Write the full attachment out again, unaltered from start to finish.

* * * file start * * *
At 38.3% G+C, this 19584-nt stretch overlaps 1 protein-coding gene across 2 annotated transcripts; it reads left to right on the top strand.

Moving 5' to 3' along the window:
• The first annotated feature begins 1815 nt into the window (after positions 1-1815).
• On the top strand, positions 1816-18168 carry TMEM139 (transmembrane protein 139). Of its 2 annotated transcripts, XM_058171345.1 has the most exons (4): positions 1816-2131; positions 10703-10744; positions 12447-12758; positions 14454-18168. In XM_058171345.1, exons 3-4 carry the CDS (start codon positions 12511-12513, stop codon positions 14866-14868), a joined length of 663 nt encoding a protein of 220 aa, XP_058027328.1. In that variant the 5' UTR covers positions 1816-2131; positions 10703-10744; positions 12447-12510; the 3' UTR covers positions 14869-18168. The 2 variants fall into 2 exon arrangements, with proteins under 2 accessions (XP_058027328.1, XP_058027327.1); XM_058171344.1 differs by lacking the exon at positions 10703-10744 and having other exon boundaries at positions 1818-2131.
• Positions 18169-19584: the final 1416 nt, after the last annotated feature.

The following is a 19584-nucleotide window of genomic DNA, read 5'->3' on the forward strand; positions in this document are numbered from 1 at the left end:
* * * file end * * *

At 38.3% G+C, this 19584-nt stretch overlaps 1 protein-coding gene across 2 annotated transcripts; it reads left to right on the top strand.

Moving 5' to 3' along the window:
• The first annotated feature begins 1815 nt into the window (after positions 1-1815).
• On the top strand, positions 1816-18168 carry TMEM139 (transmembrane protein 139). Of its 2 annotated transcripts, XM_058171345.1 has the most exons (4): positions 1816-2131; positions 10703-10744; positions 12447-12758; positions 14454-18168. In XM_058171345.1, exons 3-4 carry the CDS (start codon positions 12511-12513, stop codon positions 14866-14868), a joined length of 663 nt encoding a protein of 220 aa, XP_058027328.1. In that variant the 5' UTR covers positions 1816-2131; positions 10703-10744; positions 12447-12510; the 3' UTR covers positions 14869-18168. The 2 variants fall into 2 exon arrangements, with proteins under 2 accessions (XP_058027328.1, XP_058027327.1); XM_058171344.1 differs by lacking the exon at positions 10703-10744 and having other exon boundaries at positions 1818-2131.
• Positions 18169-19584: the final 1416 nt, after the last annotated feature.

The following is a 19584-nucleotide window of genomic DNA, read 5'->3' on the forward strand; positions in this document are numbered from 1 at the left end: